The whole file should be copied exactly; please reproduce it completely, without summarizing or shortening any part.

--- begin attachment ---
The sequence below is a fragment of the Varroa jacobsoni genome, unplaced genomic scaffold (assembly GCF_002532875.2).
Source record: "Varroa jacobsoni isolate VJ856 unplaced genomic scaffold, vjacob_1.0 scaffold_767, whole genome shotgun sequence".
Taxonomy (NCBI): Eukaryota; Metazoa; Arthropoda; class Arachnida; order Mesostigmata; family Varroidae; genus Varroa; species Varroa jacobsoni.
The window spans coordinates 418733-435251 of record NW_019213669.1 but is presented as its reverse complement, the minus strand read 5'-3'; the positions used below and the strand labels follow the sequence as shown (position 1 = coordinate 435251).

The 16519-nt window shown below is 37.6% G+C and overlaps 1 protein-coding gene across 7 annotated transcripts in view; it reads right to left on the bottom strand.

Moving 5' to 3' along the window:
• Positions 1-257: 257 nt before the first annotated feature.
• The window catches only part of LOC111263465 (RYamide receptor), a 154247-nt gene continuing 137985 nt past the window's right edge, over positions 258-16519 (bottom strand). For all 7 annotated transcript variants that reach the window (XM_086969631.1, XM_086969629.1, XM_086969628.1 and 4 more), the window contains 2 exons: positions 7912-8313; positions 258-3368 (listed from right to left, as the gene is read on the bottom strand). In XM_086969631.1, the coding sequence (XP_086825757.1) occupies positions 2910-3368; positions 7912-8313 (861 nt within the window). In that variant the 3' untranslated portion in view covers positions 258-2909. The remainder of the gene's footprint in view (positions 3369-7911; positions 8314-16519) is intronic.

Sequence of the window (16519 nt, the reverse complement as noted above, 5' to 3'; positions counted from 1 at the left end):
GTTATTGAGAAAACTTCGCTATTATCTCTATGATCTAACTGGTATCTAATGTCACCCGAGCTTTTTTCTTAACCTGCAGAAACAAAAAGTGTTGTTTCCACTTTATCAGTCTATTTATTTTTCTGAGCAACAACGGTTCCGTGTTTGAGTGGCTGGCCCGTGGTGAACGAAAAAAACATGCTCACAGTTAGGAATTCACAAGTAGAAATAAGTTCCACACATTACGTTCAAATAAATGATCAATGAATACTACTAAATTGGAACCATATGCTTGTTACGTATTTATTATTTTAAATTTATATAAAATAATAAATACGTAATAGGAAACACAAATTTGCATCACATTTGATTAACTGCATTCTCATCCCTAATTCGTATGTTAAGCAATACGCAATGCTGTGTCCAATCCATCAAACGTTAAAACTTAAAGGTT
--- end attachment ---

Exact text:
The sequence below is a fragment of the Varroa jacobsoni genome, unplaced genomic scaffold (assembly GCF_002532875.2).
Source record: "Varroa jacobsoni isolate VJ856 unplaced genomic scaffold, vjacob_1.0 scaffold_767, whole genome shotgun sequence".
Taxonomy (NCBI): Eukaryota; Metazoa; Arthropoda; class Arachnida; order Mesostigmata; family Varroidae; genus Varroa; species Varroa jacobsoni.
The window spans coordinates 418733-435251 of record NW_019213669.1 but is presented as its reverse complement, the minus strand read 5'-3'; the positions used below and the strand labels follow the sequence as shown (position 1 = coordinate 435251).

The 16519-nt window shown below is 37.6% G+C and overlaps 1 protein-coding gene across 7 annotated transcripts in view; it reads right to left on the bottom strand.

Moving 5' to 3' along the window:
• Positions 1-257: 257 nt before the first annotated feature.
• The window catches only part of LOC111263465 (RYamide receptor), a 154247-nt gene continuing 137985 nt past the window's right edge, over positions 258-16519 (bottom strand). For all 7 annotated transcript variants that reach the window (XM_086969631.1, XM_086969629.1, XM_086969628.1 and 4 more), the window contains 2 exons: positions 7912-8313; positions 258-3368 (listed from right to left, as the gene is read on the bottom strand). In XM_086969631.1, the coding sequence (XP_086825757.1) occupies positions 2910-3368; positions 7912-8313 (861 nt within the window). In that variant the 3' untranslated portion in view covers positions 258-2909. The remainder of the gene's footprint in view (positions 3369-7911; positions 8314-16519) is intronic.

Sequence of the window (16519 nt, the reverse complement as noted above, 5' to 3'; positions counted from 1 at the left end):
GTTATTGAGAAAACTTCGCTATTATCTCTATGATCTAACTGGTATCTAATGTCACCCGAGCTTTTTTCTTAACCTGCAGAAACAAAAAGTGTTGTTTCCACTTTATCAGTCTATTTATTTTTCTGAGCAACAACGGTTCCGTGTTTGAGTGGCTGGCCCGTGGTGAACGAAAAAAACATGCTCACAGTTAGGAATTCACAAGTAGAAATAAGTTCCACACATTACGTTCAAATAAATGATCAATGAATACTACTAAATTGGAACCATATGCTTGTTACGTATTTATTATTTTAAATTTATATAAAATAATAAATACGTAATAGGAAACACAAATTTGCATCACATTTGATTAACTGCATTCTCATCCCTAATTCGTATGTTAAGCAATACGCAATGCTGTGTCCAATCCATCAAACGTTAAAACTTAAAGGTT